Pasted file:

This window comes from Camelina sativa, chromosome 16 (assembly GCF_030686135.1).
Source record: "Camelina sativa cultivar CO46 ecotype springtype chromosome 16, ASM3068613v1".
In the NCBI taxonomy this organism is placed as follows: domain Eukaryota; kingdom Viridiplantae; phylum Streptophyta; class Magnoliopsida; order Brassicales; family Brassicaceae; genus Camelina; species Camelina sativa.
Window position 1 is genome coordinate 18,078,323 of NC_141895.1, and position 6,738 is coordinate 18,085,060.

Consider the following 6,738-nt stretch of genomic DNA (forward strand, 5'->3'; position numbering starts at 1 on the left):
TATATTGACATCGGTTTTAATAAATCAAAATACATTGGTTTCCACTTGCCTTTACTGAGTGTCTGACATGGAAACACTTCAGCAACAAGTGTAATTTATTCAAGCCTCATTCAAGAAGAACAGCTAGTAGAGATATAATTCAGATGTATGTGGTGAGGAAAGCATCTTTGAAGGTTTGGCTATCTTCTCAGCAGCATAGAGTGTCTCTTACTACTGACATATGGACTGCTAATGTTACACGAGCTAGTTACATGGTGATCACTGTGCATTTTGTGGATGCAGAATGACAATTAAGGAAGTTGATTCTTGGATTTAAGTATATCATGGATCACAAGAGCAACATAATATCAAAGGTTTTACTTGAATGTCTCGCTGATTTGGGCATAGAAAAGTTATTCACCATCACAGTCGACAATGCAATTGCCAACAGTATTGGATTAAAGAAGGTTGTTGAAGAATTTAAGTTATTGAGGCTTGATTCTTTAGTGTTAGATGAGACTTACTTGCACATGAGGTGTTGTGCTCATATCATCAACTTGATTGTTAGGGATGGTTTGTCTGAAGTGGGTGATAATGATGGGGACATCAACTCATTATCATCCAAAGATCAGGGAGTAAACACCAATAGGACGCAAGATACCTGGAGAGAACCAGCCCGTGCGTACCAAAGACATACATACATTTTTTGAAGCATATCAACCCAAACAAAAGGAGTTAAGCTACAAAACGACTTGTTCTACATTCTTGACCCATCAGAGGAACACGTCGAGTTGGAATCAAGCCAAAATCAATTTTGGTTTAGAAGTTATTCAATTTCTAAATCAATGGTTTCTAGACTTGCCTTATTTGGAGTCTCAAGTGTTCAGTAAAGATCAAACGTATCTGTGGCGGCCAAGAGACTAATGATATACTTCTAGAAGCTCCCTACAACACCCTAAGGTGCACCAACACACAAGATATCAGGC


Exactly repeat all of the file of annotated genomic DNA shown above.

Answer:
This window comes from Camelina sativa, chromosome 16 (assembly GCF_030686135.1).
Source record: "Camelina sativa cultivar CO46 ecotype springtype chromosome 16, ASM3068613v1".
In the NCBI taxonomy this organism is placed as follows: domain Eukaryota; kingdom Viridiplantae; phylum Streptophyta; class Magnoliopsida; order Brassicales; family Brassicaceae; genus Camelina; species Camelina sativa.
Window position 1 is genome coordinate 18,078,323 of NC_141895.1, and position 6,738 is coordinate 18,085,060.

Consider the following 6,738-nt stretch of genomic DNA (forward strand, 5'->3'; position numbering starts at 1 on the left):
TATATTGACATCGGTTTTAATAAATCAAAATACATTGGTTTCCACTTGCCTTTACTGAGTGTCTGACATGGAAACACTTCAGCAACAAGTGTAATTTATTCAAGCCTCATTCAAGAAGAACAGCTAGTAGAGATATAATTCAGATGTATGTGGTGAGGAAAGCATCTTTGAAGGTTTGGCTATCTTCTCAGCAGCATAGAGTGTCTCTTACTACTGACATATGGACTGCTAATGTTACACGAGCTAGTTACATGGTGATCACTGTGCATTTTGTGGATGCAGAATGACAATTAAGGAAGTTGATTCTTGGATTTAAGTATATCATGGATCACAAGAGCAACATAATATCAAAGGTTTTACTTGAATGTCTCGCTGATTTGGGCATAGAAAAGTTATTCACCATCACAGTCGACAATGCAATTGCCAACAGTATTGGATTAAAGAAGGTTGTTGAAGAATTTAAGTTATTGAGGCTTGATTCTTTAGTGTTAGATGAGACTTACTTGCACATGAGGTGTTGTGCTCATATCATCAACTTGATTGTTAGGGATGGTTTGTCTGAAGTGGGTGATAATGATGGGGACATCAACTCATTATCATCCAAAGATCAGGGAGTAAACACCAATAGGACGCAAGATACCTGGAGAGAACCAGCCCGTGCGTACCAAAGACATACATACATTTTTTGAAGCATATCAACCCAAACAAAAGGAGTTAAGCTACAAAACGACTTGTTCTACATTCTTGACCCATCAGAGGAACACGTCGAGTTGGAATCAAGCCAAAATCAATTTTGGTTTAGAAGTTATTCAATTTCTAAATCAATGGTTTCTAGACTTGCCTTATTTGGAGTCTCAAGTGTTCAGTAAAGATCAAACGTATCTGTGGCGGCCAAGAGACTAATGATATACTTCTAGAAGCTCCCTACAACACCCTAAGGTGCACCAACACACAAGATATCAGGC